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Literature / Joe's World

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Joe's World is the overall title for two comic-fantasy novels written by Eric Flint and Richard Roach.

Long ago, a caveman named Joe created food to keep the humans going. Then, he invented sex to keep the humans occupied. Then, he invented work to keep the population in check. To help organize work, Joe then invented bosses. To help the bosses keep the worse workers in line, Joe invented the police. To help keep the worst ones in line Joe invented priests, and to help priests put the finishing touches on keeping everyone in line, Joe invented God. God, in his turn decided that Joe was a liability to him, and froze Joe in a flash ice age.


Since then, the bosses, police, priests and God himself have fallen short of Joe's expectations. Even mentioning Joe is considered heresy and the common man is downtrodden. Luckily, there is a resistance movement going on, led from the communist libertarian/anarchist nation of Mutt. And now, Joe's about to come back.

The first book, The Philosophical Strangler written by Flint alone, tells the tale of Greyboar, the greatest professional strangler around, and his agent Ignace. The book opens with an account of what was supposed to be a routine royal strangulation; the crown prince of Sundjhab wants his uncle, the king, dead. The job goes smoothly until Greyboar declares the king his guru, and strangles him as a matter of professional ethics. Naturally, Greyboar then has to strangle the prince for hiring him to strangle his own guru.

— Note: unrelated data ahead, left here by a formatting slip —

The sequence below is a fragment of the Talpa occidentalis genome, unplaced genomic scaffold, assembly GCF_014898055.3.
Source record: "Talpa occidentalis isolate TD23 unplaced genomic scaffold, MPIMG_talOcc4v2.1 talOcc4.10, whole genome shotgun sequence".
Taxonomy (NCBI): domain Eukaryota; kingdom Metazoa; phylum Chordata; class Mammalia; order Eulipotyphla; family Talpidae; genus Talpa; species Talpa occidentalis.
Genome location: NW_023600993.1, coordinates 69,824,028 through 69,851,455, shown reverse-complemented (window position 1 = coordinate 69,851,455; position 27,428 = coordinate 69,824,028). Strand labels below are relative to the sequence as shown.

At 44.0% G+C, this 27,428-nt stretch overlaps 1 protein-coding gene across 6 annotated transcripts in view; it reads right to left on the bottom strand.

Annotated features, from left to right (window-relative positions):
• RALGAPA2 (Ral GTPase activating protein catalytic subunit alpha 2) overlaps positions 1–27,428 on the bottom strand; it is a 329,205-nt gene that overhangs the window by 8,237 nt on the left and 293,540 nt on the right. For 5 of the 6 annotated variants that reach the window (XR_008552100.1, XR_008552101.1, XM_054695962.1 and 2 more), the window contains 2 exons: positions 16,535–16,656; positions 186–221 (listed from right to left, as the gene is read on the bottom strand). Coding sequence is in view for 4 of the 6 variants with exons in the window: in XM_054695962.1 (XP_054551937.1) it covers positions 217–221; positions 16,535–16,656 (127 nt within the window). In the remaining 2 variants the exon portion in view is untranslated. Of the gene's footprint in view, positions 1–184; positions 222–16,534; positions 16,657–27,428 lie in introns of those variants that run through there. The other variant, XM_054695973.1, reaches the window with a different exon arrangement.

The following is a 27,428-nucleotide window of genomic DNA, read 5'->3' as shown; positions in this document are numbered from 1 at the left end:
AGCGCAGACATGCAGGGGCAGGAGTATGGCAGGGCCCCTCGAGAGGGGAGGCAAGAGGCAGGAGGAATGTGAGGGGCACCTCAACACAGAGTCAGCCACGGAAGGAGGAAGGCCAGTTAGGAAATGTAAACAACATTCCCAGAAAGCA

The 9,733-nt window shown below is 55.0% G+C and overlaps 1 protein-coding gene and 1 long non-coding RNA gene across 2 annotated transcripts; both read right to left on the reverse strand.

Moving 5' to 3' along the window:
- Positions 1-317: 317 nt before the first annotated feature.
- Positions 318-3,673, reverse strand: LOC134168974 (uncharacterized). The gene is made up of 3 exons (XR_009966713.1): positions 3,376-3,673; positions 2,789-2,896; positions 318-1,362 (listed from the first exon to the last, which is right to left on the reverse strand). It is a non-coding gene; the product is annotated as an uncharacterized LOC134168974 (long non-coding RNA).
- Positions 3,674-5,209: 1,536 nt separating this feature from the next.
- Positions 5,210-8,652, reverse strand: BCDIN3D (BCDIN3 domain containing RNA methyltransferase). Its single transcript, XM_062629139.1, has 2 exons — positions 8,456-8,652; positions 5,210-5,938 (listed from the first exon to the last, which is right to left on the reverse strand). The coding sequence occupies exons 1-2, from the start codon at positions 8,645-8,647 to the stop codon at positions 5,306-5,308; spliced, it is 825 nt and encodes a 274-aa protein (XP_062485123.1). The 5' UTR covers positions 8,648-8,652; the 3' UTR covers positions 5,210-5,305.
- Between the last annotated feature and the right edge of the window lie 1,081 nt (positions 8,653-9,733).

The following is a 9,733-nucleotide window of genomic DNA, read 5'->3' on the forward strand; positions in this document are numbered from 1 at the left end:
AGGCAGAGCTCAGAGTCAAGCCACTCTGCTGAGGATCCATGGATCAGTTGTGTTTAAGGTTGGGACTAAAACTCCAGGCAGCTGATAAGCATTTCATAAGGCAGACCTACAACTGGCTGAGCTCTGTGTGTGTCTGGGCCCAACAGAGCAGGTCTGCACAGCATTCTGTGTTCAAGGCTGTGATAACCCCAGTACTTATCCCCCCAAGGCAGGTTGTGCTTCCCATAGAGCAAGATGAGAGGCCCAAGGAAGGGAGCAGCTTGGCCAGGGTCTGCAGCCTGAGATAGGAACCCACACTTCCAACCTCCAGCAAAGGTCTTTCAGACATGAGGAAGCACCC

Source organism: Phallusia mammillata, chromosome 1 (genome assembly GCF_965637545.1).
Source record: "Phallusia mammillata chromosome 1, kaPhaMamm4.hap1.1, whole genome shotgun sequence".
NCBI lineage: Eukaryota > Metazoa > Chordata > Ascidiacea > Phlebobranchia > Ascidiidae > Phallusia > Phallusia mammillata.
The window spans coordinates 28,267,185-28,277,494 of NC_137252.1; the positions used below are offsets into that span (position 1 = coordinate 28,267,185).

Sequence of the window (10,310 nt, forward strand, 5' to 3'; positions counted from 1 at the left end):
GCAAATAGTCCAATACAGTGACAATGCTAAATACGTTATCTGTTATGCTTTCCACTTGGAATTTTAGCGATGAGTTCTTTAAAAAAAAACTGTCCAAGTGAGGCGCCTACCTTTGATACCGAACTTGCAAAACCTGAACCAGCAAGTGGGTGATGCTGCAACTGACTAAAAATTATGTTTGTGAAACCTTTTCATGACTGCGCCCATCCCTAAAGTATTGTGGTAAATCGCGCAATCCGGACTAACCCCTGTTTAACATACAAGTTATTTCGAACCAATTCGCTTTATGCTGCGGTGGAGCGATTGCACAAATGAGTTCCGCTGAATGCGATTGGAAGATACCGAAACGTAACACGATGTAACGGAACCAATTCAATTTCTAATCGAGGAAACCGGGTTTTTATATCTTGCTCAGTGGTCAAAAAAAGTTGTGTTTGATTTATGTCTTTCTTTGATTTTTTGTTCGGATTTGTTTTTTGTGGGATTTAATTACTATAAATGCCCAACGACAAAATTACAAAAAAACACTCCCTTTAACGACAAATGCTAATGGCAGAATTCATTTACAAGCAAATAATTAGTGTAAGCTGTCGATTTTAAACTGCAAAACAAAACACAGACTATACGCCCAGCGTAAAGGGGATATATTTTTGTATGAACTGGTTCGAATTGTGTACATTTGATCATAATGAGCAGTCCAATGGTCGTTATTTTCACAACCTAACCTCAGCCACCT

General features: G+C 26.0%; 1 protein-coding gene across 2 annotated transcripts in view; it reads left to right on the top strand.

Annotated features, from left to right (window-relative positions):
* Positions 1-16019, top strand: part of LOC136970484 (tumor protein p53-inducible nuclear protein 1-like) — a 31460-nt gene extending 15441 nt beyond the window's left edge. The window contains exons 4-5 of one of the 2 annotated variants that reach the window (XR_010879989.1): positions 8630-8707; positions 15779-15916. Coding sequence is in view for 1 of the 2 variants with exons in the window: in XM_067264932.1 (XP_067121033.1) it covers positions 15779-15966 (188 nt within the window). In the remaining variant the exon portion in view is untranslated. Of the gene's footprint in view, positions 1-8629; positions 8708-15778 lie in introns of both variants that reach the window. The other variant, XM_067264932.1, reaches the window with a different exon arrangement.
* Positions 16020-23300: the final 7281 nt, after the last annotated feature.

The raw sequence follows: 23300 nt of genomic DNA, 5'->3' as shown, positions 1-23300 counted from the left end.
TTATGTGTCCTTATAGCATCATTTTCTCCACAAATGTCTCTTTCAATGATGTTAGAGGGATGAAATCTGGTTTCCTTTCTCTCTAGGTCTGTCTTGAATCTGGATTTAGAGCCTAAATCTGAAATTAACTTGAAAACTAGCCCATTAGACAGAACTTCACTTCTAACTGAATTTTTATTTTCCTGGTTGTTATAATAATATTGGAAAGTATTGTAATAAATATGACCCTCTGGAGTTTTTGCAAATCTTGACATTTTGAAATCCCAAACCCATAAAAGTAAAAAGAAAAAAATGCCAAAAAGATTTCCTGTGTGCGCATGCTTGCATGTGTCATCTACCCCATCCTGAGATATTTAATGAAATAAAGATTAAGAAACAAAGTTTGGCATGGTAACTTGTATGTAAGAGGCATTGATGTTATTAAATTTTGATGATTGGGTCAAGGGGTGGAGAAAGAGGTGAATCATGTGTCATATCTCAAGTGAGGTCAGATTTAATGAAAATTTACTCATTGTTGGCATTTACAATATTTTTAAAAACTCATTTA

After a Time Skip, the story picks up with Ignace and Greyboar back in New Sphinctr, the capital of Sphinctria, a kingdom on the continent of Grotum, after a Noodle Incident in Prygg, among other things. What follows is a number of separate stories relating to the general story.

The second book, Forward the Mage, written by Flint and Roach, has two separate storylines. One focuses on the artist/mercenary Benvenuti Sfondrati-Piccolomini and Greyboar's sister Gwendolyn, and the other on the wizard Zulkeh and his dwarven apprentice Shelyid. The book is set mostly during the Time Skip of the first book, providing some background on the first one and shedding light on the Noodle Incident.

The series subverts, lampshades or just generally plays for laughs most of the tropes it uses.


Provides examples of

  • Achievements in Ignorance: Wolfgang Laebmauntsforscynneweëld
  • All for Nothing: Etienne Avare's decades-long attempt at finding a worthy heir who will preserve his vast fortune; when he finally thinks he's found one and dies, the money is almost immediately lost to vicious infighting and lawyer fees.
  • A God Am I: God himself, according to Hildegard.
  • Amazonian Beauty: Gwendolyn
  • And Show It to You: The only weapons, outside of garrottes, Greyboar uses are ones extracted from hapless bodyguards.
  • Artifact of Doom: The Pink Slips, The Rap Sheets, The Switches, The Boots, and whatever artifact God was given.
  • Bad-Guy Bar: The Sign Of The Trough.
  • Beware the Nice Ones: Shelyid.
    Greyboar:..we finally know what happened to the Great Wall of Grotum — it pulled a knife on a dwarf!
    • When Shelyid finally loses his temper, it is described, before Hilarity Ensues, with an Overly-Long Gag that ends with Shelyid lost his temper like Dispater, the archduke of hell, lost the keys to paradise and the hope of eternal salvation.